What You Should Be Growing: The 2014 Dirty Dozen

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What You Should Be Growing: The 2014 Dirty Dozen

Have you heard the term dirty dozen floating around? Have you wondered what it was all about? A group called the Environmental Working Group has set about to test the amounts of pesticide residue on the foods we eat. They were created to inform the American public about pesticides where the U.S. Environmental Protection Agency fails to. Every year the EWG shares the Dirty Dozen, produce which contains the highest amounts of pesticide residues, and the Clean Fifteen, produce which contains the least amounts (or no) pesticide residues.

2014's dirty dozen and clean fifteen. You can grow many of these! Wouldn't it be fabulous to enjoy these foods you love without the fear of pesticide residues?

Why should I care?

As discussed earlier, pesticides have a very negative effect on our native bees and the environment, but that’s not all. Pesticides have been known to harm children’s brain development [EFSA Report]. Pesticides may play a part in ADD and ADHD [Chlorpyrifos Factsheet]. Women exposed to DDT are five times more likely to develop breast cancer [Chemical Trespass]. Seeing a dear friend fighting breast cancer, that just isn’t a risk that is worth it to me.

This Year’s Dirty Dozen

2014's dirty dozen and clean fifteen. You can grow many of these! Wouldn't it be fabulous to enjoy these foods you love without the fear of pesticide residues?

The lower the number, the “dirtier” it is…

#1 Apples

Can be grown in gardening zones 3-8. Dwarf varieties can be grown on small properties.

#2 Strawberries

Can be grown in gardening zones 3-10. Considered ornamental and can be used as edible landscaping.

#3 Grapes

Can be grown in gardening zones 2-10. Plants trained to grow vertically take up very little space. Also considered ornamental.

#4 Celery

Can be grown in gardening zones 2-10. Hard to transplant and intolerant of heat, celery may be best to get from a local farmer.

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#5 Peaches

Can be grown in gardening zones 5-8. Dwarf varieties can be grown in containers.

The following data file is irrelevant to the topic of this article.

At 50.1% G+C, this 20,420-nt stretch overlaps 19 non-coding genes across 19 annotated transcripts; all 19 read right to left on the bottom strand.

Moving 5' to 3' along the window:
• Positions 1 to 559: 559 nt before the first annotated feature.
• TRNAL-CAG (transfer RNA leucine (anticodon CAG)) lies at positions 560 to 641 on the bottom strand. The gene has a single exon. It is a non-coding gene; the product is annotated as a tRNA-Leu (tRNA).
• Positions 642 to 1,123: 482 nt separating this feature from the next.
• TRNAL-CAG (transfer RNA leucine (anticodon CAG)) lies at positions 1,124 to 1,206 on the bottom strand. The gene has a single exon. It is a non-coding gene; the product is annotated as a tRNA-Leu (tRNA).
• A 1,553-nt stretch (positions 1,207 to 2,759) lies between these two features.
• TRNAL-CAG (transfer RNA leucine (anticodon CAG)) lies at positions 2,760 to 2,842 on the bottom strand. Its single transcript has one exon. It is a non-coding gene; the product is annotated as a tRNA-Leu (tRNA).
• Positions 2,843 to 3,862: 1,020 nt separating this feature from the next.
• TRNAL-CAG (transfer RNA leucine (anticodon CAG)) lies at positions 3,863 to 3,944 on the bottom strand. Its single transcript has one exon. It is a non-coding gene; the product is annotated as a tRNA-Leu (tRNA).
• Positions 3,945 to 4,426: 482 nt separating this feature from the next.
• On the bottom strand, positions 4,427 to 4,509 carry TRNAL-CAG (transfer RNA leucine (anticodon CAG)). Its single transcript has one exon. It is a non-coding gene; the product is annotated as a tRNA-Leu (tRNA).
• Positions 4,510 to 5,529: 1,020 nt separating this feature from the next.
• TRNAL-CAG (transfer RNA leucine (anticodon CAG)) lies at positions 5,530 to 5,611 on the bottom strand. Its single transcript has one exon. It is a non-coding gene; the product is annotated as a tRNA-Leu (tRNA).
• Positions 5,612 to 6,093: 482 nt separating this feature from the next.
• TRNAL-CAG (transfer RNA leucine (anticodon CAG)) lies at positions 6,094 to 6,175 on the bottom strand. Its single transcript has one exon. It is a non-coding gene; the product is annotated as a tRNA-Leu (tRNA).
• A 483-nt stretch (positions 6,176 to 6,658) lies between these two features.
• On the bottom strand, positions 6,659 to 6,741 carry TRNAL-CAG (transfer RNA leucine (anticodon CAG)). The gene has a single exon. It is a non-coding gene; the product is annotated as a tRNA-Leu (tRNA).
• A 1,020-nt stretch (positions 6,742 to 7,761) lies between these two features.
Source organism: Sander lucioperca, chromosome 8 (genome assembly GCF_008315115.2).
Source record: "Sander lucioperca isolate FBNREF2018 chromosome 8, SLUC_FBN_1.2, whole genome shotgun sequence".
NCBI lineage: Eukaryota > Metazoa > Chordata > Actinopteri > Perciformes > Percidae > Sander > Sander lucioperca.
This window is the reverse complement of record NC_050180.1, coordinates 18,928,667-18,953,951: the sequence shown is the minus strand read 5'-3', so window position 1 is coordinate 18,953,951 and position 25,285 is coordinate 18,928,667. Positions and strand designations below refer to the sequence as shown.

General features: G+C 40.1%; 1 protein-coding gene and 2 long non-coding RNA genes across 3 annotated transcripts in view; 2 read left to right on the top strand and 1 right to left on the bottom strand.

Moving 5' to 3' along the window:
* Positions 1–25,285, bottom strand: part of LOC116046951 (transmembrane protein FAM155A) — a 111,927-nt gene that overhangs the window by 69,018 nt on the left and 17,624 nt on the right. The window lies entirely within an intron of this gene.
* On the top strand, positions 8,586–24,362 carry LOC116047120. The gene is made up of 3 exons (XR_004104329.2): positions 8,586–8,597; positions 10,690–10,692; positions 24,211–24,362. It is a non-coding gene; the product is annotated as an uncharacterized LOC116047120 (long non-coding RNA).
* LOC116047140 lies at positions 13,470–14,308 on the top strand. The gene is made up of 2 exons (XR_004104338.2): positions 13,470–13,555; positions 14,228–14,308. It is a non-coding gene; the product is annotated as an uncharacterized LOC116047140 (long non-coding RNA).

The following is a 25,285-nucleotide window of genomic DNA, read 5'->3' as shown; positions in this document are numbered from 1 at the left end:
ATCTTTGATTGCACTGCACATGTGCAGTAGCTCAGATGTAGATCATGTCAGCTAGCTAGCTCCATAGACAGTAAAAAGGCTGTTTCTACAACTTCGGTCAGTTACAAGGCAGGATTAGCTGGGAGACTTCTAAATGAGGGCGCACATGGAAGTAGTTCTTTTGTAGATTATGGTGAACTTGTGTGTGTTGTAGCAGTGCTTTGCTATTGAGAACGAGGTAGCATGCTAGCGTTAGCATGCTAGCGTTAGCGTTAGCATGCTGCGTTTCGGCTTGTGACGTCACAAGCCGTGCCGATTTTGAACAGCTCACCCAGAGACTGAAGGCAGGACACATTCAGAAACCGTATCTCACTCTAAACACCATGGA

#6 Spinach

Can be grown in gardening zones 3-9. It’s quick rate of growth makes it ideal for succession planting.

#7 Sweet Bell Peppers

Can be hard to grow in cooler climates. May be best to get from a local farmer.

#8 Nectarines (Imported)

U.S. nectarines did not end up on the clean or dirty list. Just make sure you are purchasing native nectarines.

#9 Cucumbers

Can be grown in gardening zones 4-11. Trellised cucumbers require very little space.

#10 Cherry Tomatoes

Can be grown in gardening zones 2-10. Perfect for container gardens and one plant produces enough tomatoes for at least two people.

#11 Snap Peas (Imported)

Can be grown in gardening zones 3-11. One of the easiest vegetables to grow. Container friendly.

#12 Potatoes

Can be grown in gardening zones 1-7. Although they take a bit of space, the taste and texture is far superior to store bought potatoes.

2014’s Clean Fifteen

Avocados
Sweet Corn
Pineapples
Cabbage
Sweet Peas
Onions
Asparagus
Mangoes
Papayas
Kiwi
Eggplant
Grapefruit
Cantaloupe
Cauliflower
Sweet Potatoes

What does this have to do with gardening?

You can grow many of the dirty dozen! Wouldn’t it be fabulous to enjoy these foods you love without the fear of pesticide residues? Many are easy to grow. Some can even be grown in containers.

Pull out your containers, make some space in the garden.  These are the things you should be growing.

2014's dirty dozen and clean fifteen. You can grow many of these! Wouldn't it be fabulous to enjoy these foods you love without the fear of pesticide residues?

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Comments

What You Should Be Growing: The 2014 Dirty Dozen — 4 Comments

  1. I have long followed the dirty dozen list, but silly me, it had never crossed my mind to use this as a planting guide for my garden. Thankfully, we already have many of these but putting a few more on my garden planting chart. What a great idea, and thanks for providing the most recent “dirty dozen” list along with your post!

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